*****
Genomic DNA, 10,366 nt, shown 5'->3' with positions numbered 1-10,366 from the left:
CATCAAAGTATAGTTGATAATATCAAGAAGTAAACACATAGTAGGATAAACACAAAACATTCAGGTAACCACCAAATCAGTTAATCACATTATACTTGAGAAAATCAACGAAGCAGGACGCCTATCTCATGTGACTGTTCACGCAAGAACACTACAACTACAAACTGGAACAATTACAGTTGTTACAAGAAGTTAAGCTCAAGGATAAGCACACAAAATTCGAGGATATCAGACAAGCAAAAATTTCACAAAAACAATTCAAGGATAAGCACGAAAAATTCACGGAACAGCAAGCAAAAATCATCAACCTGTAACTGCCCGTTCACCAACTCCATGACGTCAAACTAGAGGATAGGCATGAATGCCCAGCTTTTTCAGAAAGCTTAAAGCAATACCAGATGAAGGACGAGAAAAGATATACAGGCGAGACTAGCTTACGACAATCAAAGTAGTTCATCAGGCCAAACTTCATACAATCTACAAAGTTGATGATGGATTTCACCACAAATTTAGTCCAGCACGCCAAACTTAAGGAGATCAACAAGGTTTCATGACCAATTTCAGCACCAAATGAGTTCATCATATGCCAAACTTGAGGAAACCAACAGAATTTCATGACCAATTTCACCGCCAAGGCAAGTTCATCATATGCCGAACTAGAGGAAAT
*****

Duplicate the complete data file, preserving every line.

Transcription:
Genomic DNA, 10,366 nt, shown 5'->3' with positions numbered 1-10,366 from the left:
CATCAAAGTATAGTTGATAATATCAAGAAGTAAACACATAGTAGGATAAACACAAAACATTCAGGTAACCACCAAATCAGTTAATCACATTATACTTGAGAAAATCAACGAAGCAGGACGCCTATCTCATGTGACTGTTCACGCAAGAACACTACAACTACAAACTGGAACAATTACAGTTGTTACAAGAAGTTAAGCTCAAGGATAAGCACACAAAATTCGAGGATATCAGACAAGCAAAAATTTCACAAAAACAATTCAAGGATAAGCACGAAAAATTCACGGAACAGCAAGCAAAAATCATCAACCTGTAACTGCCCGTTCACCAACTCCATGACGTCAAACTAGAGGATAGGCATGAATGCCCAGCTTTTTCAGAAAGCTTAAAGCAATACCAGATGAAGGACGAGAAAAGATATACAGGCGAGACTAGCTTACGACAATCAAAGTAGTTCATCAGGCCAAACTTCATACAATCTACAAAGTTGATGATGGATTTCACCACAAATTTAGTCCAGCACGCCAAACTTAAGGAGATCAACAAGGTTTCATGACCAATTTCAGCACCAAATGAGTTCATCATATGCCAAACTTGAGGAAACCAACAGAATTTCATGACCAATTTCACCGCCAAGGCAAGTTCATCATATGCCGAACTAGAGGAAAT